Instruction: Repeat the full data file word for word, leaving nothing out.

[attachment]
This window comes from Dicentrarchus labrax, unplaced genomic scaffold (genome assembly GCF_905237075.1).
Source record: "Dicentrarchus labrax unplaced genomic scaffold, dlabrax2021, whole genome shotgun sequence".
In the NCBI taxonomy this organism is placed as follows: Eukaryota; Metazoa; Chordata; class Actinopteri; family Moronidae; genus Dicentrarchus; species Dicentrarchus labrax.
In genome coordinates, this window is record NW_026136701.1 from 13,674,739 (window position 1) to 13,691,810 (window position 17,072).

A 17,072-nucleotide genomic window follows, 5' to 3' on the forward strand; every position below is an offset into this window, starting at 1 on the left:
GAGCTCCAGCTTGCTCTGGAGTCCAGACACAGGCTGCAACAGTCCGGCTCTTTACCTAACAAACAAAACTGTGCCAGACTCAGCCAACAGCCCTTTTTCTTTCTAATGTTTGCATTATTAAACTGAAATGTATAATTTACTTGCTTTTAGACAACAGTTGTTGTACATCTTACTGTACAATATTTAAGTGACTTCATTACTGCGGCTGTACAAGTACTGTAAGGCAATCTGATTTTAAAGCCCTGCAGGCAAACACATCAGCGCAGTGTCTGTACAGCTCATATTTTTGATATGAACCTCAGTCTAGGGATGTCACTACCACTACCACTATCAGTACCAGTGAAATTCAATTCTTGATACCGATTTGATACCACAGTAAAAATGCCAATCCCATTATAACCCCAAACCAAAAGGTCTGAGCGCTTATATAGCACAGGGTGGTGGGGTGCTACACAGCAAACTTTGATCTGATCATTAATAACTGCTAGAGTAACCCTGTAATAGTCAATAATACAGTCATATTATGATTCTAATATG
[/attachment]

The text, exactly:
This window comes from Dicentrarchus labrax, unplaced genomic scaffold (genome assembly GCF_905237075.1).
Source record: "Dicentrarchus labrax unplaced genomic scaffold, dlabrax2021, whole genome shotgun sequence".
In the NCBI taxonomy this organism is placed as follows: Eukaryota; Metazoa; Chordata; class Actinopteri; family Moronidae; genus Dicentrarchus; species Dicentrarchus labrax.
In genome coordinates, this window is record NW_026136701.1 from 13,674,739 (window position 1) to 13,691,810 (window position 17,072).

A 17,072-nucleotide genomic window follows, 5' to 3' on the forward strand; every position below is an offset into this window, starting at 1 on the left:
GAGCTCCAGCTTGCTCTGGAGTCCAGACACAGGCTGCAACAGTCCGGCTCTTTACCTAACAAACAAAACTGTGCCAGACTCAGCCAACAGCCCTTTTTCTTTCTAATGTTTGCATTATTAAACTGAAATGTATAATTTACTTGCTTTTAGACAACAGTTGTTGTACATCTTACTGTACAATATTTAAGTGACTTCATTACTGCGGCTGTACAAGTACTGTAAGGCAATCTGATTTTAAAGCCCTGCAGGCAAACACATCAGCGCAGTGTCTGTACAGCTCATATTTTTGATATGAACCTCAGTCTAGGGATGTCACTACCACTACCACTATCAGTACCAGTGAAATTCAATTCTTGATACCGATTTGATACCACAGTAAAAATGCCAATCCCATTATAACCCCAAACCAAAAGGTCTGAGCGCTTATATAGCACAGGGTGGTGGGGTGCTACACAGCAAACTTTGATCTGATCATTAATAACTGCTAGAGTAACCCTGTAATAGTCAATAATACAGTCATATTATGATTCTAATATG